In some cases, non-citizens are required to pay U.S. taxes.  This will depend on their immigration status, and sometimes on the length of time that they’ve been in the U.S.  This is true even if the person does not intend to stay permanently in the U.S.  If a non-citizen immigrant does meet the tax requirements, they are required to render taxes, or else they may face certain legal consequences.

Which Non-Citizens Must Pay U.S. Taxes?

For tax purposes, non-U.S. citizens are categorized in three different categories:

  • Permanent Residents:  All lawful permanent residents are required to pay income taxes.  Permanent residents are those persons who have been issued a green card.  They are classified as “tax residents” and therefore must pay taxes as a citizen would
  • Certain non-permanent aliens:  Non-immigrants who have spent a total of 183 days of the current year in the U.S. must pay taxes as well. 
  • “Weighted” system:  Non-immigrants who have spent less than 183 days of the current year may be required to pay taxes if they have spent a total of 183 days in the U.S., using a complicated “weighted” system.  This system is complex, as it counts each day in the U.S. from the previous year as 1/3 of a day, and each day in the year before that counts as 1/6 of a day.  Added up, if the total for the 3 years reaches 183 days, the person must pay taxes.

This last category can present many different challenges for the non-immigrant.  For example, they might not remember exactly how many days were spent in the U.S. over the last 3 years, and it may be difficult to perform the actual calculations.  In such cases, the services of an immigration lawyer may be necessary in order to avoid committing a tax violation.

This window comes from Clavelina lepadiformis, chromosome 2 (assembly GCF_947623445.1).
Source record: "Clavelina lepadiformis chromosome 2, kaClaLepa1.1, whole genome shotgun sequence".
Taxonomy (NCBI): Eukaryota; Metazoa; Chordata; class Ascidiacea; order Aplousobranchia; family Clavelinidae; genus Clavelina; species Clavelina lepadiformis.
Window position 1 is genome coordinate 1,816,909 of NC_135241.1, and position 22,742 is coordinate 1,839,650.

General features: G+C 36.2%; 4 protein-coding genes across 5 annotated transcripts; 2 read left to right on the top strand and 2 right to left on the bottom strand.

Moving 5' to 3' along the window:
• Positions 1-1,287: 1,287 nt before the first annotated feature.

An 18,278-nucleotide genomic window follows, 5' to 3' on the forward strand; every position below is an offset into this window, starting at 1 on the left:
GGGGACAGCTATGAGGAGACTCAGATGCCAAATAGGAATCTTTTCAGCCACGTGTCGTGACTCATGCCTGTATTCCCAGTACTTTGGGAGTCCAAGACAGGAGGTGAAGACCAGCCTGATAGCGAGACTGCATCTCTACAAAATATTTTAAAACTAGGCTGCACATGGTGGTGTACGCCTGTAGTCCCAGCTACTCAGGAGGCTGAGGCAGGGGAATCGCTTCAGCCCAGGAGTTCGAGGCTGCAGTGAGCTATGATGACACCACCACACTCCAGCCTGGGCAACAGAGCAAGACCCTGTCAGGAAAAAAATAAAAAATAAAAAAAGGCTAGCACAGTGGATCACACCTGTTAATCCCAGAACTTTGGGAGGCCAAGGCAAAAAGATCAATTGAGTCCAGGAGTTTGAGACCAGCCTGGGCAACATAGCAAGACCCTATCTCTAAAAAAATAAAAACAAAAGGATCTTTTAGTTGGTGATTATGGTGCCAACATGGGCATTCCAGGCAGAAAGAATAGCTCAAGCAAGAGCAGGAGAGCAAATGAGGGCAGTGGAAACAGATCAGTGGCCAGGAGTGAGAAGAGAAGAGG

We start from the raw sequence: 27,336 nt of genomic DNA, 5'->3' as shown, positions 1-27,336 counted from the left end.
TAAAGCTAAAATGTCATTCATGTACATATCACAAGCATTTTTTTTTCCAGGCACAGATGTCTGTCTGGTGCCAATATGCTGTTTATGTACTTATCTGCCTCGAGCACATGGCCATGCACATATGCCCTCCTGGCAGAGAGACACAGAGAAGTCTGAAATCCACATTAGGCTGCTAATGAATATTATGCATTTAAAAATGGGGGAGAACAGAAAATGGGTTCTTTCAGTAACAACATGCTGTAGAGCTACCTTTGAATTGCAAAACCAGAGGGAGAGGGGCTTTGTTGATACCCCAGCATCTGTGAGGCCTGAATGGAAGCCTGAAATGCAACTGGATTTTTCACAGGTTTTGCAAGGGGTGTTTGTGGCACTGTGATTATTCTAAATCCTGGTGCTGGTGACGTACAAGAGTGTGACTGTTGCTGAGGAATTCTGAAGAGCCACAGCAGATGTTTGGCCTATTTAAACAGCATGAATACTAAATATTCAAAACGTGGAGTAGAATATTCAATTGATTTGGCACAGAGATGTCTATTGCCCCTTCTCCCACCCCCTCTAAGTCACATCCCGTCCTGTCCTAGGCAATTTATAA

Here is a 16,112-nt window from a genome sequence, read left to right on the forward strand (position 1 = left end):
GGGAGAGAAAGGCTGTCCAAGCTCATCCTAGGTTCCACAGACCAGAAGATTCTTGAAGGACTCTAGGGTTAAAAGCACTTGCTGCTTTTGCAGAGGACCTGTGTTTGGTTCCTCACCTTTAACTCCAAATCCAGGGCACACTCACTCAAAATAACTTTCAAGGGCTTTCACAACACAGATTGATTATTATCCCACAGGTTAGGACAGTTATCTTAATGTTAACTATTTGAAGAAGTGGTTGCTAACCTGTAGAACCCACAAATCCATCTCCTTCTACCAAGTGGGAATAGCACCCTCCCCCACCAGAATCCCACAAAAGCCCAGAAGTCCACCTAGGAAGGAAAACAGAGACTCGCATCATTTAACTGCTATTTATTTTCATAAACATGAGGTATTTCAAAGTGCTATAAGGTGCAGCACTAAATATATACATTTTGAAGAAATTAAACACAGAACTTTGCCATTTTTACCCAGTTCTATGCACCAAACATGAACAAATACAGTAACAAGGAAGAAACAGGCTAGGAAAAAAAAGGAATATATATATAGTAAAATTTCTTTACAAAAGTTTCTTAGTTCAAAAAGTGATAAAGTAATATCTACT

What Happens if a Non-Citizen Doesn’t Pay Taxes When Required?

Some immigrants may be hesitant to deal with taxes, especially if they are in the country illegally or have overstayed a visa.  However, the legal consequences for an immigrant or a non-immigrant who fails to pay the required taxes can be quite severe.  For example, the consequences may include:

  • Criminal tax consequences, such as a monetary fine, citation, and/or possible jail time
  • Immigration consequences, including losing their chances for change of status, or losing their chances at applying for U.S. citizenship
  • In serious case of tax violations (such as tax evasion or tax fraud), deportation or removal may be necessary

Lastly, non-citizens who aren’t considered tax residents may still want to file taxes if they have been working for an employer who has been withholding taxes from their wages.  They might qualify for a refund, and it may reflect well on their immigration record in the long run.

Do I Need a Lawyer for Help With Immigrant Tax Laws?

The tax rules for immigrants can often be very confusing.  If you need help understanding how tax laws apply to non-citizens, you should contact an immigration lawyer immediately.  Your attorney can help review the laws in your area, so that you don’t end up committing any tax violations.  Also, your lawyer can represent you in court if you are being summoned for an appearance.